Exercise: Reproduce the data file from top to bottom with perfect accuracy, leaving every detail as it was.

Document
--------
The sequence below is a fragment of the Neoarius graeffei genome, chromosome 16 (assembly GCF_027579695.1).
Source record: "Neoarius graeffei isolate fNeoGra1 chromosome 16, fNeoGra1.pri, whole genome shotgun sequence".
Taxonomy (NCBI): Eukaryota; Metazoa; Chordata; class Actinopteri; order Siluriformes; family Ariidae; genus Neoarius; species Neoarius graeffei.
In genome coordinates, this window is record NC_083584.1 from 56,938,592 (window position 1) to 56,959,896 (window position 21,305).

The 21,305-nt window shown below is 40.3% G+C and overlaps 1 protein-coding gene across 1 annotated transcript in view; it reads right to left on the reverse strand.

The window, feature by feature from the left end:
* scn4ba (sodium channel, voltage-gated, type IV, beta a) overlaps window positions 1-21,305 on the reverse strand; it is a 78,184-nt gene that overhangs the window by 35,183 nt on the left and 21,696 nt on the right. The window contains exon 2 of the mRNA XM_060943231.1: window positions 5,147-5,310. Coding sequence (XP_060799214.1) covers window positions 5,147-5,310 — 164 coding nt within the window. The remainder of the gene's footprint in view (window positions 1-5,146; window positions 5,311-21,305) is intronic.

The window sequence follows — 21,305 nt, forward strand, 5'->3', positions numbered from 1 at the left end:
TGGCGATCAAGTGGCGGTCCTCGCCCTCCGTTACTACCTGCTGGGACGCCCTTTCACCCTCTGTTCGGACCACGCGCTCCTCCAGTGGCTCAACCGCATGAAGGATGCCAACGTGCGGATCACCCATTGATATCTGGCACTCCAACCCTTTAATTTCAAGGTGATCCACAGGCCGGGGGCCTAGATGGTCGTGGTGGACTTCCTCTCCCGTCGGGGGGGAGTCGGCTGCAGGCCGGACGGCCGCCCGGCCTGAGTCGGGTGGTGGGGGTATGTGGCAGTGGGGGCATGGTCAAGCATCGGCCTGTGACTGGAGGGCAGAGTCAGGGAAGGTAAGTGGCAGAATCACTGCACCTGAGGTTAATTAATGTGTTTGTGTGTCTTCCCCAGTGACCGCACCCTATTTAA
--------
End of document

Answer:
The sequence below is a fragment of the Neoarius graeffei genome, chromosome 16 (assembly GCF_027579695.1).
Source record: "Neoarius graeffei isolate fNeoGra1 chromosome 16, fNeoGra1.pri, whole genome shotgun sequence".
Taxonomy (NCBI): Eukaryota; Metazoa; Chordata; class Actinopteri; order Siluriformes; family Ariidae; genus Neoarius; species Neoarius graeffei.
In genome coordinates, this window is record NC_083584.1 from 56,938,592 (window position 1) to 56,959,896 (window position 21,305).

The 21,305-nt window shown below is 40.3% G+C and overlaps 1 protein-coding gene across 1 annotated transcript in view; it reads right to left on the reverse strand.

The window, feature by feature from the left end:
* scn4ba (sodium channel, voltage-gated, type IV, beta a) overlaps window positions 1-21,305 on the reverse strand; it is a 78,184-nt gene that overhangs the window by 35,183 nt on the left and 21,696 nt on the right. The window contains exon 2 of the mRNA XM_060943231.1: window positions 5,147-5,310. Coding sequence (XP_060799214.1) covers window positions 5,147-5,310 — 164 coding nt within the window. The remainder of the gene's footprint in view (window positions 1-5,146; window positions 5,311-21,305) is intronic.

The window sequence follows — 21,305 nt, forward strand, 5'->3', positions numbered from 1 at the left end:
TGGCGATCAAGTGGCGGTCCTCGCCCTCCGTTACTACCTGCTGGGACGCCCTTTCACCCTCTGTTCGGACCACGCGCTCCTCCAGTGGCTCAACCGCATGAAGGATGCCAACGTGCGGATCACCCATTGATATCTGGCACTCCAACCCTTTAATTTCAAGGTGATCCACAGGCCGGGGGCCTAGATGGTCGTGGTGGACTTCCTCTCCCGTCGGGGGGGAGTCGGCTGCAGGCCGGACGGCCGCCCGGCCTGAGTCGGGTGGTGGGGGTATGTGGCAGTGGGGGCATGGTCAAGCATCGGCCTGTGACTGGAGGGCAGAGTCAGGGAAGGTAAGTGGCAGAATCACTGCACCTGAGGTTAATTAATGTGTTTGTGTGTCTTCCCCAGTGACCGCACCCTATTTAA